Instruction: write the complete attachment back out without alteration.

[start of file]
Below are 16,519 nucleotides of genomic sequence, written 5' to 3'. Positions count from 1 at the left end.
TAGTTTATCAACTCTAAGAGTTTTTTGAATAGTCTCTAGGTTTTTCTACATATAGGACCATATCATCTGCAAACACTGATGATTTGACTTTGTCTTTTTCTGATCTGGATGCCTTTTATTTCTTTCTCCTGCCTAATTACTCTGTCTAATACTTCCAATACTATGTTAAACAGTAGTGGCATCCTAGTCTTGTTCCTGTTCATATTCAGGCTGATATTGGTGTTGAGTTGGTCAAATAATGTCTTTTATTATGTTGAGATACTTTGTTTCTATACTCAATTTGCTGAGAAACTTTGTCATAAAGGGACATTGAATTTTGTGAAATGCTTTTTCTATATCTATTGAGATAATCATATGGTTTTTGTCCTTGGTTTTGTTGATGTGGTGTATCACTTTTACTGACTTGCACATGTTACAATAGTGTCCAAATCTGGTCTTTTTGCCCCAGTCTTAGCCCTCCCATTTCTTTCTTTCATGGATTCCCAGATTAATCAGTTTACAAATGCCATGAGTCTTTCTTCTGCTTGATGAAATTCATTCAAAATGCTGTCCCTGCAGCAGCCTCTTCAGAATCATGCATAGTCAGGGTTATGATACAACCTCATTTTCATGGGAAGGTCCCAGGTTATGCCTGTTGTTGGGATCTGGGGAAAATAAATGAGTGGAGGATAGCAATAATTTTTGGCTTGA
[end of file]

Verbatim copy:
Below are 16,519 nucleotides of genomic sequence, written 5' to 3'. Positions count from 1 at the left end.
TAGTTTATCAACTCTAAGAGTTTTTTGAATAGTCTCTAGGTTTTTCTACATATAGGACCATATCATCTGCAAACACTGATGATTTGACTTTGTCTTTTTCTGATCTGGATGCCTTTTATTTCTTTCTCCTGCCTAATTACTCTGTCTAATACTTCCAATACTATGTTAAACAGTAGTGGCATCCTAGTCTTGTTCCTGTTCATATTCAGGCTGATATTGGTGTTGAGTTGGTCAAATAATGTCTTTTATTATGTTGAGATACTTTGTTTCTATACTCAATTTGCTGAGAAACTTTGTCATAAAGGGACATTGAATTTTGTGAAATGCTTTTTCTATATCTATTGAGATAATCATATGGTTTTTGTCCTTGGTTTTGTTGATGTGGTGTATCACTTTTACTGACTTGCACATGTTACAATAGTGTCCAAATCTGGTCTTTTTGCCCCAGTCTTAGCCCTCCCATTTCTTTCTTTCATGGATTCCCAGATTAATCAGTTTACAAATGCCATGAGTCTTTCTTCTGCTTGATGAAATTCATTCAAAATGCTGTCCCTGCAGCAGCCTCTTCAGAATCATGCATAGTCAGGGTTATGATACAACCTCATTTTCATGGGAAGGTCCCAGGTTATGCCTGTTGTTGGGATCTGGGGAAAATAAATGAGTGGAGGATAGCAATAATTTTTGGCTTGA